The Oikos - Part Two
By Mickey Keith on February 21, 20110 CommentsRe-Evaluating Discipleship
A typical model for local church ministry reflects two distinct classifications of Christians: the mature and the immature. The New Testament describes the goal of the Christian experience as becoming "mature," but it also reminds us that we will never actually reach this ideal this side of eternity.
Certainly, some church leadership positions should not be available to a Christian novice; on the other hand, I'm not sure that developing fully devoted followers of Christ is even possible in this life.
A church's determination to relationally separate new believers from their pagan pasts and re-inculturate them into our "fellowships" can actually sabotage its ministry by short-circuiting the organic process of world-change.
The traditional paradigm for discipleship requires time, fellowship, and formal discipleship training to prepare Christians to begin their active role in evangelism. But after the required regimen is completed (usually lasting months, if not years) these now "mature" believers find they have not only wasted their best season of oikos potential, but often they find themselves disconnected from the group they would have most likely reached.
Dr. Walt White, a missiologist in Asia writes:
"Many of us feel that we have failed to take the principle of the oikos seriously. We have somehow applied a different process for evangelism and the establishment of the Church among tribal societies than we have among those from the major historic religions. Our individualistic Western thinking led us to a style of evangelism termed ‘extractionist.' That is, it disregarded the inquirer's oikos and even viewed it as a barrier rather than a gift from God! So we ripped a new believer from their oikos, often doing so even before the person had come to faith in Jesus, or certainly before they had the opportunity to come to any degree of maturity. Then we wondered why they were unable to reach their own oikos with the Good News. One obvious reason was that it sounded like horrible news to the believer's birth oikos, not good news. So we then had to provide him/her with a new oikos, almost always made up entirely of people who were already Christians. If there were non-Christians in their new oikos, those non-Christians had to ask themselves why they should trust this new believer when their birth oikos does not! And we wondered why it seemed they could reach almost no one, no matter how profound their salvation experience."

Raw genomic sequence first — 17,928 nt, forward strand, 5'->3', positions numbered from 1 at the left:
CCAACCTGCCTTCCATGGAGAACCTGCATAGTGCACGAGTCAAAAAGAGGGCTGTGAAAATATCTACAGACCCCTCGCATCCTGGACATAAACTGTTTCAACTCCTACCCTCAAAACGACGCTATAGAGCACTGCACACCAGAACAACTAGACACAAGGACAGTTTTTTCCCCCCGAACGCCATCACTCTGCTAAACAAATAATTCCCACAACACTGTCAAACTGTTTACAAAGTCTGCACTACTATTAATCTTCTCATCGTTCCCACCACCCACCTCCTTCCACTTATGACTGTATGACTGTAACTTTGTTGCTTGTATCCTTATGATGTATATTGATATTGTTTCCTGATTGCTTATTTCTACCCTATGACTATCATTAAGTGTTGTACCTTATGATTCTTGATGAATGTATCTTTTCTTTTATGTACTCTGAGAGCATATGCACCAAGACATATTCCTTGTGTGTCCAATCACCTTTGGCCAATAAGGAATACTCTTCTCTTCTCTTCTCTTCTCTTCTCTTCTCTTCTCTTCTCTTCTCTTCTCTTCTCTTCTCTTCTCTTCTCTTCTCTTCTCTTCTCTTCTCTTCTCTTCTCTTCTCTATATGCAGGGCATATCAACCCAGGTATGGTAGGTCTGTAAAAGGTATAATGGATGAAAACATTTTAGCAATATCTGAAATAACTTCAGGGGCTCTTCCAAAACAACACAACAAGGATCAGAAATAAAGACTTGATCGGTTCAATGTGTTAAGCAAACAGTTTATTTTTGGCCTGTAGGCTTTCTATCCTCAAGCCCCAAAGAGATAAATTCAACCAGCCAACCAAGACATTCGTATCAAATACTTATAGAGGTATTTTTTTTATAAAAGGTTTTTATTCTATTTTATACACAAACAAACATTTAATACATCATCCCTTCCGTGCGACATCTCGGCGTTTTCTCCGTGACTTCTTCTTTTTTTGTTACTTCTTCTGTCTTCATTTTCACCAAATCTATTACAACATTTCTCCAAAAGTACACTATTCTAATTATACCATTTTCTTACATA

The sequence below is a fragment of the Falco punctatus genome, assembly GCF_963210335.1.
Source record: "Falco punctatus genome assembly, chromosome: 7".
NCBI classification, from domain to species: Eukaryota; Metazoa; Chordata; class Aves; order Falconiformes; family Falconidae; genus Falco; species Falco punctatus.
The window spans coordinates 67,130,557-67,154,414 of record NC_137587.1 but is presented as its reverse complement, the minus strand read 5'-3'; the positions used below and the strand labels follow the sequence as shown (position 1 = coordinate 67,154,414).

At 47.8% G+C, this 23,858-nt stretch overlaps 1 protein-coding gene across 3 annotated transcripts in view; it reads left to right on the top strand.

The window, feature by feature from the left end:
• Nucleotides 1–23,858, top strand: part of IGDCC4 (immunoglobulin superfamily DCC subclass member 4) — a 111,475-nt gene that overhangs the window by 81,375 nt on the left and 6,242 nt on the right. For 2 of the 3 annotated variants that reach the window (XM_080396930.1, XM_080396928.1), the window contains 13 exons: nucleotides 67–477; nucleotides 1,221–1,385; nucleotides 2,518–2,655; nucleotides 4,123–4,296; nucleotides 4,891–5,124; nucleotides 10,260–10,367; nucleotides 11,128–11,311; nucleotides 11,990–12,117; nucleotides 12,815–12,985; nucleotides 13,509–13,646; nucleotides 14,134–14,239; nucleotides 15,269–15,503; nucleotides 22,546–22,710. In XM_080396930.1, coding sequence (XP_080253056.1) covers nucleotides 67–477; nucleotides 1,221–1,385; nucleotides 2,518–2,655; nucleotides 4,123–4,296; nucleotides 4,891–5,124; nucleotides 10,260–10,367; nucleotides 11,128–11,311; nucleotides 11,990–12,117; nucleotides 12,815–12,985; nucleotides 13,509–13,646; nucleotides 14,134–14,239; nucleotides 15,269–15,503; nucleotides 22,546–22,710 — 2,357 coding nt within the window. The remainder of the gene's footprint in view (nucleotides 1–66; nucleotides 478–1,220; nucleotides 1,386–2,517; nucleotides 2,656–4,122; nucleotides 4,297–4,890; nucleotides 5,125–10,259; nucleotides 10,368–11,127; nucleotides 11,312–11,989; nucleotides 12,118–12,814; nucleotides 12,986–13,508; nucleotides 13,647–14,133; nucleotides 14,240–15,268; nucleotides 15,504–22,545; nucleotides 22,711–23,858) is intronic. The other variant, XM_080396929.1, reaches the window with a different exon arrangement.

Many church leaders may ask, "What about discipleship?" Remember, the purpose of the Church- to change the world- is the reason that we engage a process of discipleship in the first place.
Actually, most churches wishing to adopt an oikos focus would not need to change many of the elements of their present efforts in discipleship; they would simply need to re-address its purpose: The eternal salvation of the lost.
Simply stated, Life Community Church and every other life giving, Bible teaching church exists so that people far from God will be filled with life in Christ.
As communities of world-changers, we also exist to prepare believers to change their ‘oikos’ for Christ:
• To encourage every believer to identify their evangelistic niche (their oikos)
• To motivate every believer to intentionally engage that relational "world"
• To prepare every believer to both defend and demonstrate their faith in Christ.
God has given us official (legal) influence among a specific small group of people--
Col. 1:25”I have become Christ's servant by the commission God gave me to present to you the word of God in its fullness."
The word commission (stewardship) is the Greek word oikonomia = oikos (house) + nomos (law)!
His mission must become our mission--A Great Co-Mission!
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